Peace and Promise

A few weeks ago my friend, Cynthia, had an idea to put together a devotional. She emailed one day and asked me to collaborate on it with her.

Me? Write a devotional? I’m not a preacher. I’m not even a Sunday School teacher. I’ve written a children’s book,  articles for magazine and newspaper and a blog. Don’t you have to go to Bible college to write a devotional?

I guess not.

Well, I said yes and we started planning. (Note: both of us learned to say “yes” to the press and then figure it out along the way from teacher and writer extraordinaire, Michelle Medlock Adams). We wanted to create a booklet to encourage people during this crazy year that is 2020. If we could make a difference in any way, it would be worth all the work.

Cynthia and I met a few years ago at the Blue Ridge Mountains Christian Writer’s Conference and became fast friends. That’s a story in itself — she’s from New York and I’m from Tennessee. Yee Haw! We missed not being able to hang out in our favorite coffee shop on the Ridgecrest campus this past spring. We’re looking forward to a grand reunion in Spring 2021!

So, after all the writing, editing, fixing — I actually had one devo in there twice under two different names… had to write a whole new one. And then I used the same scripture on two different devos. That’s a little behind-the-scenes info. Writing is fun. It’s the editing and rewriting that can take you out. In the end, though, when you finally have the finished work ready – that’s the coolest. (I’m never taking the words “cool” “coolest” and “cool beans” out of my vocabulary no matter how old it makes me look, so there).

I have to say a big THANK YOU to Cynthia for thinking of me to help with this project. It was and is a labor of love. When I started my writing journey many years ago,  devotionals were never up there on my radar. I didn’t think I had what it took to even attempt it. Just reading scripture and praying about what to write, even if I never wrote a word, strengthened me and gave me an even greater love for God’s Word.

We ended up posting the devotional on Cynthia’s website as a free download. The link will eventually be posted on my site — technical difficulties slowed that down. I’m also posting the link below. I hope you will download it and read it. There are thirty devos — thirty days worth of peace and promise. I also hope that our writings will help you find a place of peace in the war zone that’s going on. Though we need God’s Word, protection and strength every day. We need Him in good times and in bad. We would love to hear your stories of peace and promise. How has God brought you through the tough times?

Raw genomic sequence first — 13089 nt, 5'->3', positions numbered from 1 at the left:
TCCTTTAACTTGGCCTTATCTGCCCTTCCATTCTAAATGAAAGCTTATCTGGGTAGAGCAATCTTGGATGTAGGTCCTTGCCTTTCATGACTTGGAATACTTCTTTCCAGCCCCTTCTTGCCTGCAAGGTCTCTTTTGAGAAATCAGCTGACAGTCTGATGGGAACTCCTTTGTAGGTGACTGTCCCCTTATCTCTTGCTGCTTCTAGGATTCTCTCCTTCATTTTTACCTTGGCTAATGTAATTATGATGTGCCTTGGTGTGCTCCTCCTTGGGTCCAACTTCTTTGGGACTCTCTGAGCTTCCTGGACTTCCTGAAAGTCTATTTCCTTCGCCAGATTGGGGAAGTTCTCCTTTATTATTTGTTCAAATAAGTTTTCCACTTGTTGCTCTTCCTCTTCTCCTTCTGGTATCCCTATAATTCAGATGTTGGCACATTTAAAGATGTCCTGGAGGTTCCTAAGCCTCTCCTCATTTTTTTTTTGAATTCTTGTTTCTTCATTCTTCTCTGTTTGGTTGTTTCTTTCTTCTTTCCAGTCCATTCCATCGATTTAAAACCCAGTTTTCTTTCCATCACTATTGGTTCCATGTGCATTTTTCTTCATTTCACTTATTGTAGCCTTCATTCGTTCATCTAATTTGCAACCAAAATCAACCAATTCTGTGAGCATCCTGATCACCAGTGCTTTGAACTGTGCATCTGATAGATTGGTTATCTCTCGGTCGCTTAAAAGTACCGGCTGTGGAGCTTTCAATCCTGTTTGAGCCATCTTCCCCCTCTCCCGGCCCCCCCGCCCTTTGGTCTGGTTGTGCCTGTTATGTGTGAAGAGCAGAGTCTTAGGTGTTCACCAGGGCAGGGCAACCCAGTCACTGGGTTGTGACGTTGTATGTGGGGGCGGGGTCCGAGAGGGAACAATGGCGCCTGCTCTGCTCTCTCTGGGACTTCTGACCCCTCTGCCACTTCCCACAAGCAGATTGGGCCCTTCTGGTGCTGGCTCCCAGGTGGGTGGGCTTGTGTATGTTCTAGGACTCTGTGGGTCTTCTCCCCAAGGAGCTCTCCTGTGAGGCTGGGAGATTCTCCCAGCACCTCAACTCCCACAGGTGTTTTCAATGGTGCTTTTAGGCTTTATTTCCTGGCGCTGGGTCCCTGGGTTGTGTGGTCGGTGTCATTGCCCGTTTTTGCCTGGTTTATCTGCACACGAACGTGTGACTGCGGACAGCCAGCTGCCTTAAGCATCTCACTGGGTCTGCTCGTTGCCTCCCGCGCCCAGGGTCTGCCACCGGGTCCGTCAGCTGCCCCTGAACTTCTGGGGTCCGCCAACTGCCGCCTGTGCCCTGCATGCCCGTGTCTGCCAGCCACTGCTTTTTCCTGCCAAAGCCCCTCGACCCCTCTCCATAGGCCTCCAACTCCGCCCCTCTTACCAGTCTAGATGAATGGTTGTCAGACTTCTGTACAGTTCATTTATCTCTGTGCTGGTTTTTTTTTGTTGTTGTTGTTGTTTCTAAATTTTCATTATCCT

Download the free devotional Peace and Promise During a Crisis

 

 

 

 

 

To All My Mother Figures

I’m a dog mom. Does that qualify me to celebrate Mothers Day?

Maybe not – but I have a lot of moms to celebrate. This isn’t a new idea I just came up with. I wanted to post a special tribute to some of the women who have been like a mom to me. And to my own mom, Nancy

All the love and memories came crashing in while I was frying potatoes (“fried taters” in these parts) for supper, because it reminded me of my Aunt Bobbie, my mom’s sister. She taught me how to fry taters. She also taught me how to make cornbread. I remember it well, standing in her kitchen on Riverside Drive many years ago. I was so excited. She had two wonderful sons who she loved with everything in her, but never had a daughter of her own.  She became like a mom to me.

All of my mom’s sisters (I believe there were about eight girls in all) were like mothers to me in one way or another.

Aunt Shirley taught me to laugh and have fun in the kitchen. I loved her kitchen with all its aromas — especially the smell of Uncle Dempsey’s Butternut cakes. She also taught me what proper sweet tea should taste like and that you shouldn’t ever let anybody leave your house hungry.

Sunday suppers at Aunt Faye’s house came complete with Pistachio cake. My cousin Valerie (Faye’s daughter), always had to wash the dishes and I helped. I loved looking out her kitchen window over the sink while I rinsed and dried.